While Sanders declared his support for Israel’s continued existence as a Jewish state, he also talked about Palestinian unemployment and poverty.

      “When we talk about Israel and Palestinian areas, it is important to understand that today there is a whole lot of suffering among Palestinians and that cannot be ignored,” he said.

      Clinton had mentioned the sensitive issue of Israeli settlements just once in her speech to AIPAC on Monday morning. In contrast, Sanders spent significant time condemning construction of the settlements as counter-productive to the currently nonexistent peace process. He said that peace would require “compromises on both sides.”

      He called it “absurd for elements in [Israeli Prime Minister Benjamin] Netanyahu’s government to say that building more settlements in the West Bank is the appropriate response” to the most recent round of violence in the country. He argued that new settlement construction ultimately undermines Israeli security and predicted that Israel would have to pull back settlements in the West Bank, “just as it did in Gaza.” And he criticized Netanyahu’s government for withholding tax revenue it collects on behalf of the Palestinian Authority.

      This is a stronger position against settlements than that of most American political leaders, who talk about Israel swapping land with the Palestinians to compensate for some large settlement blocs in the West Bank that most assume would remain in Israel’s control under a two-state solution.

      Sanders did not explicitly lay out the parameters for what a two-state solution should look like. But he said that Hamas and Hezbollah would have to “renounce efforts” to undermine Israel’s security and that he’d require “the entire world” to recognize Israel’s right to exist. He also said that Israelis should feel secure from violence and terrorism, while Palestinians should have self-determination and civil rights. He argued in favor of ending the economic blockade of Gaza.

      The senator implicitly criticized AIPAC for lobbying against the Iran nuclear agreement last year.

      “I do not accept the idea that the pro-Israel position was to oppose the deal,” he said. “Preventing Iran from getting a nuclear weapon will strengthen not only America’s security, but Israel’s security as well.”

      In yet another line that presidential candidates don’t tend to take before the AIPAC crowd, Sanders called on Israel to end “disproportionate responses” to attacks — though he said any attack launched against Israel is “unacceptable.”

      Sanders condemned indiscriminate rocket fire from Hamas into Israel proper. But he also mentioned that he had spoken out “strongly against the Israeli counter-attacks that killed nearly 1,500 civilians and wounded thousands more” when Israel responded to rocket attacks by invading Gaza in 2014.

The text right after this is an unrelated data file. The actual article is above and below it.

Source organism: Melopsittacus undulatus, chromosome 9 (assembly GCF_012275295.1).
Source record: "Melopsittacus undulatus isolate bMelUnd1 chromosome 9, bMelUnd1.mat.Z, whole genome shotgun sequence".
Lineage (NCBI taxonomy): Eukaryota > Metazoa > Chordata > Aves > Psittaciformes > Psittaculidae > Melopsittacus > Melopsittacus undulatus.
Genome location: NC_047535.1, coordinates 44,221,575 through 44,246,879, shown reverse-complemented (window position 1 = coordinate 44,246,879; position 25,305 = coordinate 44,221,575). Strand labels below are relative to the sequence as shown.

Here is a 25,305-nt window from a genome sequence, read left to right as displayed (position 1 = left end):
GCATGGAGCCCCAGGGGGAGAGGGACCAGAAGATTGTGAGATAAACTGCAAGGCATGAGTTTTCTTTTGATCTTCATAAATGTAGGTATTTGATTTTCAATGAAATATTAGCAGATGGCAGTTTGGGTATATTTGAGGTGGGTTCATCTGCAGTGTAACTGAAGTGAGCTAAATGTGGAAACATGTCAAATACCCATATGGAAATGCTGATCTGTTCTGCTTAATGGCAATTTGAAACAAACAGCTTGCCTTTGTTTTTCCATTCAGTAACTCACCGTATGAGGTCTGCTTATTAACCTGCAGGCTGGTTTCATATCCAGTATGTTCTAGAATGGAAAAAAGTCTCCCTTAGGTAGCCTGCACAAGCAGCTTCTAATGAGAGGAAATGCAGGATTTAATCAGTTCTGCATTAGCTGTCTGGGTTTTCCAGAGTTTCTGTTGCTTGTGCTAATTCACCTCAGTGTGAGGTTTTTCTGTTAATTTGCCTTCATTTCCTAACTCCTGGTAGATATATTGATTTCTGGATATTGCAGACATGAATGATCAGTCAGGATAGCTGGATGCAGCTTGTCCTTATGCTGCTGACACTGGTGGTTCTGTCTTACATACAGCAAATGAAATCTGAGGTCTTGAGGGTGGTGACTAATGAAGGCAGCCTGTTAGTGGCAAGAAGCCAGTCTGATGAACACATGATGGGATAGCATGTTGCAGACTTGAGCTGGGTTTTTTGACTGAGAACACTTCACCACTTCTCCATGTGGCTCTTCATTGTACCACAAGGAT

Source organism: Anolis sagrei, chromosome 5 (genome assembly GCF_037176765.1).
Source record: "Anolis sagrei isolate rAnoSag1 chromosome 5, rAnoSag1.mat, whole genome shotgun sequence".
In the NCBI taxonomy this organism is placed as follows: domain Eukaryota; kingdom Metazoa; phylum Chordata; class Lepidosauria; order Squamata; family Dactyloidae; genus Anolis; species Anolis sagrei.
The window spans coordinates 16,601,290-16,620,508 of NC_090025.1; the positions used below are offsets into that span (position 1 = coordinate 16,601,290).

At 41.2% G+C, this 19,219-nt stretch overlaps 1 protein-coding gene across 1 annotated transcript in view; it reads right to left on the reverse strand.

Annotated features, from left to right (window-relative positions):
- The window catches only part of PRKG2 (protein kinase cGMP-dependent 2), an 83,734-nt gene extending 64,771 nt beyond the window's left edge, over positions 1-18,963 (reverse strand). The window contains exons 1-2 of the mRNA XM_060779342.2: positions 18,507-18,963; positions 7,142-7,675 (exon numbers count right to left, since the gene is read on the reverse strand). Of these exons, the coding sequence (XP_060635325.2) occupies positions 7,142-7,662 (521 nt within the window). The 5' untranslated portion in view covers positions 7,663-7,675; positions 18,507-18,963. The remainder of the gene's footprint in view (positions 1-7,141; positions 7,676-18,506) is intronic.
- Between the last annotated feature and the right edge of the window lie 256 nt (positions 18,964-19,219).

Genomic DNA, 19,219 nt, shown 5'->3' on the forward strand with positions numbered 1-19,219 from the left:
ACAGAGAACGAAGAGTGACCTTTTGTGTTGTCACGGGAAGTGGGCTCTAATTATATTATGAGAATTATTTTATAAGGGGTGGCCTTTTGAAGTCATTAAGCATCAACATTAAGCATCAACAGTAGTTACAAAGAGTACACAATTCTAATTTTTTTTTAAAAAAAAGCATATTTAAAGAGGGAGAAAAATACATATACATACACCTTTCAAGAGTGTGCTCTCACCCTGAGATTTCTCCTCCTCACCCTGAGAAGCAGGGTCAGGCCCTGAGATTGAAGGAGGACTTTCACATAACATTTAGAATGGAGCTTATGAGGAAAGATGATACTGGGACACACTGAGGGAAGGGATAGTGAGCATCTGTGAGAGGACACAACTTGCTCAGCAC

“It is clear to me that the path to peace will require tapping into our shared humanity to make hard but just decisions,” he said, concluding the Israel-related section of a speech that also touched on the self-described Islamic State and civil war in Syria.

      Sanders’ speech would have made quite a statement at AIPAC, which places more of an emphasis on American-Israeli security cooperation and ignores the settlements issue.

      But he didn’t seem to want even his supporters to know he was giving a speech on foreign policy, although he had long promised one. His campaign tweeted about it just once while he was delivering his remarks, after sending a
      link to watch it live.

      link to

    • Published on
      Monday, March 21, 2016
      Common Dreams
      Critics Aghast at 'Disgusting Speech' Clinton Just Gave to AIPAC

      Democratic presidential candidate speech praises "everything that is bad about Israeli policy and U.S. imperialism"
      Lauren McCauley, staff writer


      link to

  • 2017 is a crucial year for the Palestine Question
    • In 1917 Palestine was part of the Ottoman Empire which ended in 1922. The British government's promise that it would donate at some future time another nation's land to Jews was made as part of the effort to obtain British Jewish support for World War I.

  • 'We wasted 40 years talking about nothing, doing nothing' -- Pappe demolishes peace process
  • New Birthright trip for Jewish law enforcement seeks to counter BDS movement
    • Former IDF camp guard of Palestinian prisoners, Colonel Jeffrey Goldberg will be the perfect tour guide for fellow authoritarians.

  • Jeffrey Goldberg compares Iranian Jews to 'petting zoo' animals
    • Corporal Goldberg has never explained how American Jewry benefited from his service as an IDF camp guard of Palestinian prisoners.

  • Palestine and the anxiety of existence
    • Good news from Illinois.